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IRVING may be named as the first author in the United States whose writings made a place for themselves in general literature. Franklin, indeed, had preceded him with his autobiography, but Franklin belongs rather to the colo nial period. It was under the influences of that time that his mind and taste were formed, and there was a marked difference between the Boston and Philadelphia of Franklin's youth and the New York of Irving's time. Politics, commerce, and the rise of industries were rapidly changing social relations and manners, while the country was still dependent on England for its higher literature. It had hardly begun to find materials for literature in its own past or in its aspects of nature, yet there was a very positive element in life which resented foreign interference. There were thus two currents crossing each other the common life which was narrowly American, and the cultivated taste which was English, or imitative of England. Irving's first ventures, in company with his brothers and Paulding, were in the attempt to represent New York in literature upon the model of contemporary or recent presentations of London. "The town" in the minds of these young writers was that portion of New York society which might be construed into a miniature reflection of London wit and amusement. His associates never advanced beyond this stage, but with Washington Irving the sketches which he wrote under the signa
ture of Jonathan Old Style and in the medley of Sal magundi were only the first experiments of a mind capable of larger things. After five or six years of trifling with his pen, he wrote and published, in 1809, A History of New York, by Diedrich Knickerbocker, which he began in company with his brother Peter as a mere jeu d'esprit, but turned into a more determined work of humor, as the capabilities of the subject disclosed themselves. Grave historians had paid little attention to the record of New York under the Dutch; Irving, who saw the humorous contrast between the traditional Dutch society of his day and the pushing new democracy, seized upon the early history and made it the occasion for a good-natured burlesque. He shocked the old families about him, but he amused everybody else, and the book, going to England, made his name at once known to those who had the making there of literary reputations.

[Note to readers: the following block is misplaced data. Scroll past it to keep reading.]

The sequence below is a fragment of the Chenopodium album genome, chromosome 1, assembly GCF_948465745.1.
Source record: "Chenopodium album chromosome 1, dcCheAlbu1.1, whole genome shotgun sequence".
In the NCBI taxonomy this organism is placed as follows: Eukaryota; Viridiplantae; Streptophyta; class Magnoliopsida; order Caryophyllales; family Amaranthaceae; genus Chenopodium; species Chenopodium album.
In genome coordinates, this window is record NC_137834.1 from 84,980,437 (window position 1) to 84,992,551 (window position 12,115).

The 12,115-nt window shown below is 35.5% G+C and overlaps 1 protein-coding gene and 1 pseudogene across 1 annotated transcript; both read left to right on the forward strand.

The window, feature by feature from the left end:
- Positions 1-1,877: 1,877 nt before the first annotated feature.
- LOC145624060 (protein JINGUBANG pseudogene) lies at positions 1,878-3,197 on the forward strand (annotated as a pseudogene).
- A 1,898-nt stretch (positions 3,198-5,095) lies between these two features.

Irving himself was born of a Scottish father and English mother, who had come to this country only twenty years before. He was but little removed, therefore, from the traditions of Great Britain, and his brothers and he carried on a trading business with the old country. His own tastes were not mercantile, and he was only silent partner in the house; he wrote occasionally and was for a time the editor of a magazine, but his pleasure was chiefly in travel, good literature, and good society. It was while he was in England, in 1818, that the house in which he was a partner failed, and he was thrown on his own resources. Necessity gave the slight spur which was wanting to his inclination, and he began with deliberation the career of an author. He had found himself at home in England. His family origin and his taste for the best literature had made him English in his sympathies and tastes, and his residence and travels there, the society which he entered and the friends he made, confirmed him in English habits. Nevertheless he was sturdily American in his principles; he was strongly attached to New York and